Shares in Hewlett-Packard have fallen sharply after the computer manufacturer revealed third-quarter profits well short of market expectations.
Even though earnings were almost double last year's, the shortfall on forecasts meant shares fell 15%.
HP's performance was affected by problems at its servers and storage unit, where sales fell and losses grew.
HP said that profits for fourth quarter were expected to fall short of expectations as well.
HP is the latest in a series of leading technology companies to produce disappointing earnings figures.
Operating losses at the server and storage unit ballooned to $208m (£114m) from $20m in the previous quarter. Sales dropped 5% to $3.4bn (£1.8bn).
HP is to make management changes at the unit, which provides especially powerful computers for large businesses and organisations, to arrest the decline.
Carly Fiorina, HP's chief executive, blamed the unit's poor performance on the absence of a traditional uplift at the end of the quarter and disruption caused by a new supply chain system.
"These solid results were overshadowed by unacceptable execution in Enterprise Servers and Storage," she said. "We are therefore making immediate management changes."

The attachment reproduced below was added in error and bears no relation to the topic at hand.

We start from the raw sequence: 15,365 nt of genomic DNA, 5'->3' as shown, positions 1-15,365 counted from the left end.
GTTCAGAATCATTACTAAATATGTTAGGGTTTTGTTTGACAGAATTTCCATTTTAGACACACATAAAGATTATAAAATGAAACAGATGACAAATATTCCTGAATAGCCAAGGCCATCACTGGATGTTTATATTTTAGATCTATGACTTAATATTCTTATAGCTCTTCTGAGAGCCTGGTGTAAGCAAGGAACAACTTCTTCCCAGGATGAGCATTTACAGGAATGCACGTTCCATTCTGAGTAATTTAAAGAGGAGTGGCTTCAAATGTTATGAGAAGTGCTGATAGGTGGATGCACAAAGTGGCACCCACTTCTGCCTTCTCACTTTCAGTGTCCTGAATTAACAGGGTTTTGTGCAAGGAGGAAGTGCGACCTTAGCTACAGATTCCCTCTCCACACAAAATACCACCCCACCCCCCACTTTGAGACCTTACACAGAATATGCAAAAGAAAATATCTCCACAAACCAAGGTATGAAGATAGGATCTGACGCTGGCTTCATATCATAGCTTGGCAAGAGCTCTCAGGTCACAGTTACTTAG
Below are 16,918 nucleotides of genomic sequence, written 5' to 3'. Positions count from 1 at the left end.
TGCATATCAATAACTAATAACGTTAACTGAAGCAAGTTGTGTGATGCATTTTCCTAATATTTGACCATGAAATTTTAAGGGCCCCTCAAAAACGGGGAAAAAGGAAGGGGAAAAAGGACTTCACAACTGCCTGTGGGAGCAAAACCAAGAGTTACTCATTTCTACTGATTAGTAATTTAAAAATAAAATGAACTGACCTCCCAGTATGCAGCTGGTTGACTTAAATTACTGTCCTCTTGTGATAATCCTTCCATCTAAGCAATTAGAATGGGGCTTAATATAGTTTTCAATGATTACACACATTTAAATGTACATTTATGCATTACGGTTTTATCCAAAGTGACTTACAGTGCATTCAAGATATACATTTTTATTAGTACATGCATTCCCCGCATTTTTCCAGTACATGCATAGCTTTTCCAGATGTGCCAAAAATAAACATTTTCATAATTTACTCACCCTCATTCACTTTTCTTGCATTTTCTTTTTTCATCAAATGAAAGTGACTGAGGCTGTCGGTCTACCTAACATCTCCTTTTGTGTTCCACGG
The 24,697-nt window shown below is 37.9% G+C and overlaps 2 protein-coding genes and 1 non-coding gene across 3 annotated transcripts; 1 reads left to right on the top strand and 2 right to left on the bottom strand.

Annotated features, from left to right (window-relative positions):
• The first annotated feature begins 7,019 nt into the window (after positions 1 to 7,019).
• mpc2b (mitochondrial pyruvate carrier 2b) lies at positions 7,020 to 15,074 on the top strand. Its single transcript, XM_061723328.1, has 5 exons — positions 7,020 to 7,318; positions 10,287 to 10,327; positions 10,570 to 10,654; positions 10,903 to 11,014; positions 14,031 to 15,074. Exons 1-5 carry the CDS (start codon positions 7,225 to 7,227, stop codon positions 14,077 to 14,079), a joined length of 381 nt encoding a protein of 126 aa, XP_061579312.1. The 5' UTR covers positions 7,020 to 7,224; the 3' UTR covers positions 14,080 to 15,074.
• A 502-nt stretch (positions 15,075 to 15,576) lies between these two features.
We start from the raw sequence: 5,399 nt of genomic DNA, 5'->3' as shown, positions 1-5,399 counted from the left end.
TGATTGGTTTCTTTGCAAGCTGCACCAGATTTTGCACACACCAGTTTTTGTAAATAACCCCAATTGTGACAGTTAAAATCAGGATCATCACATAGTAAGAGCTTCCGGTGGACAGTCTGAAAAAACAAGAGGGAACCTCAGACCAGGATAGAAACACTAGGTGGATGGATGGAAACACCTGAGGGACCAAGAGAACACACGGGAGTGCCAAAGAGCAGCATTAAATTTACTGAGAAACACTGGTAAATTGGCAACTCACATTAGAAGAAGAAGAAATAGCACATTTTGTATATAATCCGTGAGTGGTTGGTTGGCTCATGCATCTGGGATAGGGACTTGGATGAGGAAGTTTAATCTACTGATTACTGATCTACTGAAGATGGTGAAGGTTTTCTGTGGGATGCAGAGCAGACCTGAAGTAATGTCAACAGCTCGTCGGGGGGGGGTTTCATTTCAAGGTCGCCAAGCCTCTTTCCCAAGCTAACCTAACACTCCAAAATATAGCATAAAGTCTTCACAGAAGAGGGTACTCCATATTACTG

Carly Fiorina said she expected the division to return to profit in the fourth quarter.
Despite almost doubling year-on-year profits to $586m, HP failed to meet analyst targets for earnings per share.
It generated earnings of 24 cents a share over the quarter, against market expectations of 31 cents a share.
In addition, HP said it expected fourth quarter earnings to fall somewhere between 35 and 39 cents per share.
Analysts were looking for a minimum return of 41 cents a share.
HP surprised the market by announcing its third quarter figures a week earlier than expected.
Sales of PCs were healthy over the quarter with revenues from HP's PC division up 19% to $5.9bn(£3.2bn).
HP's other leading divisions - personal systems, services, software and imaging - all performed strongly. Group revenues increased 8% to $18.8bn (£10.3bn).